Where did millions of years from the history of the Earth “evaporate”: A secret hidden underground
(ORDO NEWS) — In the mysterious rock formations known as “nonconformities” or unconformities, millions of years of Earth‘s history are simply missing. And science has an answer to this question.
Soil layers hold records of Earth’s history, and the deeper scientists dig, the further they “travel” into the past.
Think of the sheer, layer cake-like walls of the Grand Canyon in the United States that are often cited as illustrations of this process.
But not the entire surface of the Earth keeps the history of our world.
There are regions on our planet where no matter how much you dig, you will not find anything – hundreds of millions of years turn out to be “erased” or “unremembered” from history.
These gaps in the geological history of our planet, called “nonconformist”, exist in rock layers belonging to completely different time periods.
They sit on top of each other and are sometimes separated by more than a billion years. That is, roughly speaking, some forces somehow prevented the formation of precipitation for entire epochs.
These discrepancies are intriguing – a lost past, perhaps full of secrets about the evolution of the Earth and its life forms. But the gaps will also help scientists better understand our planet.
“The completeness of the picture depends on the Earth’s sediments, but in places they are fragmented, and huge sections have been lost to erosion,” said geologist Rebecca Flowers from the University of Colorado at Boulder.
“We need to understand the connection between surface processes (such as erosion) and deep processes, as well as biological, climatic and ecological ones.”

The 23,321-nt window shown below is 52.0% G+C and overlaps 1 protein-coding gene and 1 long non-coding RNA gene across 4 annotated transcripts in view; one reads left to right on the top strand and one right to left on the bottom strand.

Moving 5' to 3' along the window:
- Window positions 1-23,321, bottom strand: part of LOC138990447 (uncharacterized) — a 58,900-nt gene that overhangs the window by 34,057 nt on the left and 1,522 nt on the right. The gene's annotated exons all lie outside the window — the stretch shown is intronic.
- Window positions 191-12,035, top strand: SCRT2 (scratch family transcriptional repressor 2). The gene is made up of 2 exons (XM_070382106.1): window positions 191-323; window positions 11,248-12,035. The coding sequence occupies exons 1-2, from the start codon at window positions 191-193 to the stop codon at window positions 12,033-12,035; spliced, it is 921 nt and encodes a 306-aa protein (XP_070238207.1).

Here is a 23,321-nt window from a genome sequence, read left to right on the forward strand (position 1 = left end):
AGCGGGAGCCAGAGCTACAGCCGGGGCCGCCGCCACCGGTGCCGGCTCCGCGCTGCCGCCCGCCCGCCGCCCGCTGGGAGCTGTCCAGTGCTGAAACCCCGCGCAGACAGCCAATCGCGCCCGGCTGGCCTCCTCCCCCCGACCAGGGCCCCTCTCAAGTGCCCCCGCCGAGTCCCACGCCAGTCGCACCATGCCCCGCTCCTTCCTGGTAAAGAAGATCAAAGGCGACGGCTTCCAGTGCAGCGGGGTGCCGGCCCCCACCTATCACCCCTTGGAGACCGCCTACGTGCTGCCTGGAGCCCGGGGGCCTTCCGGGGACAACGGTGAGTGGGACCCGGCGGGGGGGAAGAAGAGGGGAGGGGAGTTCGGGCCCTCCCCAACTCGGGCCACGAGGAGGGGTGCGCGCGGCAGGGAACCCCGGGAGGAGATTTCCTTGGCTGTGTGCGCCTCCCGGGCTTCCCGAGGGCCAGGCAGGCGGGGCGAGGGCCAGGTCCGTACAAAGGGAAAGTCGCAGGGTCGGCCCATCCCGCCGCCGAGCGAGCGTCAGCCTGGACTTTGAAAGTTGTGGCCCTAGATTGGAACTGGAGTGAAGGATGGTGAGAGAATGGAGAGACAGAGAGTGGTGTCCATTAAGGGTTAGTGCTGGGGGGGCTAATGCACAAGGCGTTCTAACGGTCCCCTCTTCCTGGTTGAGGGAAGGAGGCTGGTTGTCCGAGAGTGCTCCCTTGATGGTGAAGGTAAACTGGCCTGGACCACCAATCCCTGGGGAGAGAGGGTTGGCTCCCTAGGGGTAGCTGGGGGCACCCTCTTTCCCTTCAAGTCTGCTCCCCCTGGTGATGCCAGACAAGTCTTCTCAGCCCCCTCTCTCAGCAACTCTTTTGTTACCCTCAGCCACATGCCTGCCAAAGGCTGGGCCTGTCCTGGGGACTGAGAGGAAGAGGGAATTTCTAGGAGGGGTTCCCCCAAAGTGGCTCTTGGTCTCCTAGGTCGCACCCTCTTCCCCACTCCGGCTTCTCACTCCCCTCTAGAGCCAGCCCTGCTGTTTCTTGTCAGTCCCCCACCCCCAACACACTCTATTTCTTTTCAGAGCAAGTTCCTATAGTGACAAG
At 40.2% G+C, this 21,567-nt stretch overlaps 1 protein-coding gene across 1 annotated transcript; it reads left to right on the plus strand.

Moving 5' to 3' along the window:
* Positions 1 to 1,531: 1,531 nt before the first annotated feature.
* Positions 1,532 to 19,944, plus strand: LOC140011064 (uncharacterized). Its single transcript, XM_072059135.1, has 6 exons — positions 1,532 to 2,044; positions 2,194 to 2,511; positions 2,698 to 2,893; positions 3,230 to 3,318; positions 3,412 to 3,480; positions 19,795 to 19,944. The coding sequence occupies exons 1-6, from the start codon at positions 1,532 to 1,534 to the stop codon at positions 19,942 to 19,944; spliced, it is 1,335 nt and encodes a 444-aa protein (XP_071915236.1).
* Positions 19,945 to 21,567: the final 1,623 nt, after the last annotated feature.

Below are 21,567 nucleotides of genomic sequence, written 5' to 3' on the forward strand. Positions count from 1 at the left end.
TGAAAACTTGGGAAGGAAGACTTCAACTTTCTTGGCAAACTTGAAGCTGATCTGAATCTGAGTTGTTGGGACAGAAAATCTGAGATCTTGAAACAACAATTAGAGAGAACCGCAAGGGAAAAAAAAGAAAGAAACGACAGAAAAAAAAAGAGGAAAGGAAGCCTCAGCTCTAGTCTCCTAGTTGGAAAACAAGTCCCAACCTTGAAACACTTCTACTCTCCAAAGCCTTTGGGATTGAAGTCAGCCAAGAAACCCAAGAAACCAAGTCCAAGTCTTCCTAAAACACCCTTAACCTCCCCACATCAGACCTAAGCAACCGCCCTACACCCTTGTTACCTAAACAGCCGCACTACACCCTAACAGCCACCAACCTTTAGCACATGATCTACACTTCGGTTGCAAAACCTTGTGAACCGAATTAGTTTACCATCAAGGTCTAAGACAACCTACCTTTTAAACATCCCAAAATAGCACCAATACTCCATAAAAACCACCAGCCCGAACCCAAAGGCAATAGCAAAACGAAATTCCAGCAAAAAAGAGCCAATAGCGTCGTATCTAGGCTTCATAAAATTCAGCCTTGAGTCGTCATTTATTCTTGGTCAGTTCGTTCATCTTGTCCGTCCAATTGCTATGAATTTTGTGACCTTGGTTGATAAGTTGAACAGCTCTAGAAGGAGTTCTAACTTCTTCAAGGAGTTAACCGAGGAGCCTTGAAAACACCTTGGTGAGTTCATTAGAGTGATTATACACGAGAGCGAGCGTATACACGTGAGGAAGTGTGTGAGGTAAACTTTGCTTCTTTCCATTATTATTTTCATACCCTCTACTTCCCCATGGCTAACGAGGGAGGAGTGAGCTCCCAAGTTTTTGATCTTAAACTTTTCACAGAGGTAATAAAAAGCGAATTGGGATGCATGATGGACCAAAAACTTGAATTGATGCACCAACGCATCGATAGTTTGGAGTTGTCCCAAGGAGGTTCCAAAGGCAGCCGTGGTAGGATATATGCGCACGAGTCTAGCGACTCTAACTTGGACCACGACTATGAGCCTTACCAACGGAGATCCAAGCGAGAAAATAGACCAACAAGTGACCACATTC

Flowers is the lead author of the study, which presents a new look at the “gaps” in the history of the Earth – the Great Disparity (nonconformity) that is visible (or, more precisely, not visible) in the rocks.
The gap stretches back to about 550 million years ago, and the era predates the emergence of complex life forms, to more than a billion years ago, when only microorganisms existed.
Previously it was thought that the layers were lost as a result of erosion, when snow and ice lay on the ground, between 715 and 640 million years ago.
But Flowers and her colleagues suggest that the “white spot” appeared as a result of “regional tectonic features.”
Scientists came to this conclusion by examining a disparity in a granite outcrop at Pikes Peak in Colorado.
But this is not the only place with lost records of the past. Great discrepancies formed at different times and for different reasons.
To understand the reasons for the gaps, the scientists examined samples of minerals and rock crystals – hematite and zircon, which can be used to restore the thermal history of the layers.
The results showed that the older rocks of Pikes Peak were eroded before snow and ice appeared, and therefore “could not have disappeared as a result of glacial erosion,” the researchers conclude.
Scientists have also cast doubt on the hypothesis that erosion associated with the Great Discontinuity could have provided Earth with nutrients, which led to the Cambrian Explosion – the sudden emergence of complex life forms about 541 million years ago.
“If the erosion occurred several hundred million years before the Cambrian explosion, this suggests that these events (the Cambrian explosion and the erosion of the Great Disparity) are not related,” explains Flowers.
“Our results indicate that at Pikes Peak, Colorado, the erosion of the Great Discontinuity formed several hundred million years before the Cambrian Explosion.”
Researchers believe that tectonic processes associated with the formation and breakup of Rodinia (a supercontinent that existed about a billion years before the snow era) may have caused the Great Discontinuity at Pikes Peak. But more research is needed to find out definitively.
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